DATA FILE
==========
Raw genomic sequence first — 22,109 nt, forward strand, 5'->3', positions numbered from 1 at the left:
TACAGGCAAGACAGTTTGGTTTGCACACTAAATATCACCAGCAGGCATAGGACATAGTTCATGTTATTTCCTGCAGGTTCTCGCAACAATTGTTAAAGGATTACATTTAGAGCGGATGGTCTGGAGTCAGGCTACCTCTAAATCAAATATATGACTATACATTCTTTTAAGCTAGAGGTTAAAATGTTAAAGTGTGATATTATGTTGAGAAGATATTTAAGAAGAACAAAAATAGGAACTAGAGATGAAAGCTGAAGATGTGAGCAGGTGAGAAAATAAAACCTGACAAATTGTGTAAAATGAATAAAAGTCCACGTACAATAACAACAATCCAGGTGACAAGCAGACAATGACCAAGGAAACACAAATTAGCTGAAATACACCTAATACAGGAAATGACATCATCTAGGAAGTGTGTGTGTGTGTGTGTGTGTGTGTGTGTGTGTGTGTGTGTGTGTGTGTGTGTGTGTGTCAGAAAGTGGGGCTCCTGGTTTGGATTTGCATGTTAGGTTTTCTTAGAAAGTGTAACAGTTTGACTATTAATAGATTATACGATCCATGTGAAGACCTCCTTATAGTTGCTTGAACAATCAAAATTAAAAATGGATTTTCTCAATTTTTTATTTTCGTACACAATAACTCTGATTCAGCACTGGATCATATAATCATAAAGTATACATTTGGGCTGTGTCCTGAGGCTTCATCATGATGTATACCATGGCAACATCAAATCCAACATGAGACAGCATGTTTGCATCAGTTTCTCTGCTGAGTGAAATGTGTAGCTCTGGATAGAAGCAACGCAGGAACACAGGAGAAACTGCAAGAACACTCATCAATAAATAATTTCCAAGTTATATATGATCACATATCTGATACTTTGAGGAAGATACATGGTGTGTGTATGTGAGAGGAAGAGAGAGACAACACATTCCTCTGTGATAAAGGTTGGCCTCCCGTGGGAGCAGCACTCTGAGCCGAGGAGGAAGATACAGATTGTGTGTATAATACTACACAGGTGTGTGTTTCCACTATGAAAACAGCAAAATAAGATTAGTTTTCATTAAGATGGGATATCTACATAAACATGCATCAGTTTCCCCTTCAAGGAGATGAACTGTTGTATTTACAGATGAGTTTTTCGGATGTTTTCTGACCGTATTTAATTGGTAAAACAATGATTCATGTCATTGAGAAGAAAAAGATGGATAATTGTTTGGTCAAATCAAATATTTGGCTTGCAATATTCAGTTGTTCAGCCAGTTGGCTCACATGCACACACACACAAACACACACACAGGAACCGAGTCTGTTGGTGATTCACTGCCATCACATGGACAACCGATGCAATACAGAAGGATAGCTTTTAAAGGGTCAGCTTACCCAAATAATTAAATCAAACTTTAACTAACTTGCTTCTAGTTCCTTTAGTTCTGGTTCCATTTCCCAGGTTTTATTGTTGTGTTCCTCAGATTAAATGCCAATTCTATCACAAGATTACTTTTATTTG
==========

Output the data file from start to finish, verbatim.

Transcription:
Raw genomic sequence first — 22,109 nt, forward strand, 5'->3', positions numbered from 1 at the left:
TACAGGCAAGACAGTTTGGTTTGCACACTAAATATCACCAGCAGGCATAGGACATAGTTCATGTTATTTCCTGCAGGTTCTCGCAACAATTGTTAAAGGATTACATTTAGAGCGGATGGTCTGGAGTCAGGCTACCTCTAAATCAAATATATGACTATACATTCTTTTAAGCTAGAGGTTAAAATGTTAAAGTGTGATATTATGTTGAGAAGATATTTAAGAAGAACAAAAATAGGAACTAGAGATGAAAGCTGAAGATGTGAGCAGGTGAGAAAATAAAACCTGACAAATTGTGTAAAATGAATAAAAGTCCACGTACAATAACAACAATCCAGGTGACAAGCAGACAATGACCAAGGAAACACAAATTAGCTGAAATACACCTAATACAGGAAATGACATCATCTAGGAAGTGTGTGTGTGTGTGTGTGTGTGTGTGTGTGTGTGTGTGTGTGTGTGTGTGTGTGTGTGTCAGAAAGTGGGGCTCCTGGTTTGGATTTGCATGTTAGGTTTTCTTAGAAAGTGTAACAGTTTGACTATTAATAGATTATACGATCCATGTGAAGACCTCCTTATAGTTGCTTGAACAATCAAAATTAAAAATGGATTTTCTCAATTTTTTATTTTCGTACACAATAACTCTGATTCAGCACTGGATCATATAATCATAAAGTATACATTTGGGCTGTGTCCTGAGGCTTCATCATGATGTATACCATGGCAACATCAAATCCAACATGAGACAGCATGTTTGCATCAGTTTCTCTGCTGAGTGAAATGTGTAGCTCTGGATAGAAGCAACGCAGGAACACAGGAGAAACTGCAAGAACACTCATCAATAAATAATTTCCAAGTTATATATGATCACATATCTGATACTTTGAGGAAGATACATGGTGTGTGTATGTGAGAGGAAGAGAGAGACAACACATTCCTCTGTGATAAAGGTTGGCCTCCCGTGGGAGCAGCACTCTGAGCCGAGGAGGAAGATACAGATTGTGTGTATAATACTACACAGGTGTGTGTTTCCACTATGAAAACAGCAAAATAAGATTAGTTTTCATTAAGATGGGATATCTACATAAACATGCATCAGTTTCCCCTTCAAGGAGATGAACTGTTGTATTTACAGATGAGTTTTTCGGATGTTTTCTGACCGTATTTAATTGGTAAAACAATGATTCATGTCATTGAGAAGAAAAAGATGGATAATTGTTTGGTCAAATCAAATATTTGGCTTGCAATATTCAGTTGTTCAGCCAGTTGGCTCACATGCACACACACACAAACACACACACAGGAACCGAGTCTGTTGGTGATTCACTGCCATCACATGGACAACCGATGCAATACAGAAGGATAGCTTTTAAAGGGTCAGCTTACCCAAATAATTAAATCAAACTTTAACTAACTTGCTTCTAGTTCCTTTAGTTCTGGTTCCATTTCCCAGGTTTTATTGTTGTGTTCCTCAGATTAAATGCCAATTCTATCACAAGATTACTTTTATTTG